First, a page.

It is correct to think in terms of a standard code of conduct to classify a pilgrimage as such? The stages offer so much variety of overnight accommodations, from communal dormitories to individual rooms in multistarred hotels; there are pilgrims that take along only the stuff they can carry on their shoulders, others that use point to point baggage carrier services; some go for cheapest meal the euro can buy, some go for the best meal the local gourmandise can offer. Without prejudice, there is no right or wrong, and probably it is not correct to think in terms of standards. All boils down to the individual motivations, and the individual awareness of what these motivations are.
In total honesty, after almost 26 days on road, I am beginning to have doubts on what my real motivations are. As I continue to compare with other pilgrims, I can endorse almost all different answers on that subject: but what is mine? If I do not find my real inner motivation, I cannot even modify my behaviour to suit better the purpose. Of course, I do enjoy better hotels and fine dining when available, but is this really what I am after? Is it “correct” that I enjoy such treats sharing the benefits with “strangers” instead of with my own family?
At the beginning when the challenge of an endurance walking marathon was likely at the top of the fan of my possible motivations, I could not care less where I was sleeping, or what was I eating. With the rapid redimensioning of the physical performance target and instead in the sudden acceptance of the reality condition resulting from the pain in my legs, I found inner relief in contemplating the natural scenery around me and on the monastic rule of living with less. My rate of expenses per km, reached the minimum value at euro 2.04/km, and was determined to get it lower towards euro 1.50/km. Even this mental status was challenged once I started to build ties with fellow walkers who were looking for shared accommodations to attain a higher level of comfort at a budget price. I started to accept the fact that I was still a committed pilgrim, since I was duly walking the stages and carrying all my weight. The option of sleeping in a more comfortable room and eating better menus, was too appealing to be ignored.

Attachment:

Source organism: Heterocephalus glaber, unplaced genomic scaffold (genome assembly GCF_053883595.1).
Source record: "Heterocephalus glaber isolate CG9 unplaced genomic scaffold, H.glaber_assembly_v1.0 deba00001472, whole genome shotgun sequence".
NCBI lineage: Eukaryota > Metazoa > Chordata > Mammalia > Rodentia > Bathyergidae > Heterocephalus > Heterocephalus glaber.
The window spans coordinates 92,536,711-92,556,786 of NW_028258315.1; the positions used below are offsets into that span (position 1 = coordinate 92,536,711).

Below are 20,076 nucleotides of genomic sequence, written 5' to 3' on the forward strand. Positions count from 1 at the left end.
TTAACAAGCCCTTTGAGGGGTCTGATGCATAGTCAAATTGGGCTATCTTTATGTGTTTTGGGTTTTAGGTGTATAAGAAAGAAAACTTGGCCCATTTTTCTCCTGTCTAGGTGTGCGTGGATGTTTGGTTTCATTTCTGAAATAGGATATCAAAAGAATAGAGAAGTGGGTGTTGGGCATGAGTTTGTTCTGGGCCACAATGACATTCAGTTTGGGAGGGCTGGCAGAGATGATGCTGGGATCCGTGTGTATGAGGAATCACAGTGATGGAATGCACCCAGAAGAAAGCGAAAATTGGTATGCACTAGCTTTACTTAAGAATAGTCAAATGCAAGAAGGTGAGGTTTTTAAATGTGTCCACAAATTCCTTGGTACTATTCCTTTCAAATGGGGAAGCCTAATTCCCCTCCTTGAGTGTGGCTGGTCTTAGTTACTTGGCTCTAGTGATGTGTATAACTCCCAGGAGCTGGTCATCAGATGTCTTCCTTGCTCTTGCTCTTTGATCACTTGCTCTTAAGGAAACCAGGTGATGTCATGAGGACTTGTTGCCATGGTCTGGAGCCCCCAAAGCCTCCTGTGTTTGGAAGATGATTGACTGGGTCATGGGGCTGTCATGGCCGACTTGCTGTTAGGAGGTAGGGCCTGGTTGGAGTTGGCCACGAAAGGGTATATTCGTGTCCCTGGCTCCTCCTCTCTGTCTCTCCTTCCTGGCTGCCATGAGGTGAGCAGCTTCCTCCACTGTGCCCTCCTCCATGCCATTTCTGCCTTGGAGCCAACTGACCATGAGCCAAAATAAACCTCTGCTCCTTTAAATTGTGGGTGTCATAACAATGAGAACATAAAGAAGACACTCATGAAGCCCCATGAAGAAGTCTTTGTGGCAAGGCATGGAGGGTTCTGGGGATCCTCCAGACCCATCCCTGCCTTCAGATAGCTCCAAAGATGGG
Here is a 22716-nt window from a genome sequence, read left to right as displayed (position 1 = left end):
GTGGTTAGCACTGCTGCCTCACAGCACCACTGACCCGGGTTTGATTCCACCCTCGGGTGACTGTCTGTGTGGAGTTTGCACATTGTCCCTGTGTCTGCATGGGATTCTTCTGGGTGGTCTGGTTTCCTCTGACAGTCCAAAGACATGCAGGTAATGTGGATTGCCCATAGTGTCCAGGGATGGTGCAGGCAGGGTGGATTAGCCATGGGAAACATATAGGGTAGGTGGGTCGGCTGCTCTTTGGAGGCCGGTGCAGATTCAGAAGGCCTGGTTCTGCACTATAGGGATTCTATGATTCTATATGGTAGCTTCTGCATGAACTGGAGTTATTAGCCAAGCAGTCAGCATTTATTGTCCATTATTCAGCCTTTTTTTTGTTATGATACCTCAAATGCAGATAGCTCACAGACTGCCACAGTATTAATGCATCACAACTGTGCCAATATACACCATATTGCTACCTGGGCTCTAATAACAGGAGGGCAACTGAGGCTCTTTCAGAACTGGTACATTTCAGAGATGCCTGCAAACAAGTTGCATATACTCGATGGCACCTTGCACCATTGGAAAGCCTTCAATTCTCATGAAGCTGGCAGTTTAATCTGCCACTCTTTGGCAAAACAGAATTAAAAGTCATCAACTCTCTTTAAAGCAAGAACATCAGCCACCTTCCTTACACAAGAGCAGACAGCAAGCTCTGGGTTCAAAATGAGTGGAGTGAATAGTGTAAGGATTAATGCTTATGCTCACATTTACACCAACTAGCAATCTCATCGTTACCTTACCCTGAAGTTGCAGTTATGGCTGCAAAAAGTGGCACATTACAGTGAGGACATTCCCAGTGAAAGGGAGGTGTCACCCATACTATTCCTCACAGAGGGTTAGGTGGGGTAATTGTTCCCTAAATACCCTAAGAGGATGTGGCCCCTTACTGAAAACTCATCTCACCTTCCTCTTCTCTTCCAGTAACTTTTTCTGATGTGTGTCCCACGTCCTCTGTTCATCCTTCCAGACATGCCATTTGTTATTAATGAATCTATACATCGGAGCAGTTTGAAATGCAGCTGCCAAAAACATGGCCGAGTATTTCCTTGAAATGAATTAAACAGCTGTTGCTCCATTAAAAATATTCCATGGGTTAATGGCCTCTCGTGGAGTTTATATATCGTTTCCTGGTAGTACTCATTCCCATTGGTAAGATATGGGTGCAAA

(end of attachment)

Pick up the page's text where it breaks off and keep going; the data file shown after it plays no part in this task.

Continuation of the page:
Even tonight in Astorga, given the rather long stage, and the likely late arrival, I accepted to stay in a 3 stars hotel found on booking.com, and to treat my travel companion to a restaurant suggested by the hotelier. I am happy of the decision, but I am concerned that this trend will weaken my commitment to the Camino done according to the basic lifestyle and minimum confort.
On the lighter side, I have to accept that no better choice could have been done, since the Hotel “Casa de Tepa” is an absolute treasure. The resident owner of the mansion which is dated 1790 and hosted in its history even Napoleon Bonaparte, don Juan de Guillon graciously invited us for a tour of the rooms and the garden. The property warrants a stay of a least a week to enjoy the pleasure of an educated conversation with an exponent if the Spanish royalty, and savour the comfort of a personalized hospitality.
If I would have insisted in staying at the hostel, I could not have enjoyed such an exquisite hospitality by a old fashioned gentleman and heir of a bicentenarian family. Anyone planning to visit Astorga should not miss staying here for as long as possible.
On the stage itself, not much to say, apart from its length, and the almost 10 hours to complete it. We passed remarkable places like the Puente de Orbigo built by the Romans, the Cruceiro de los Tiburios overlooking the city of Astorga, and where I left some thanksgiving stones for people and friends I care for.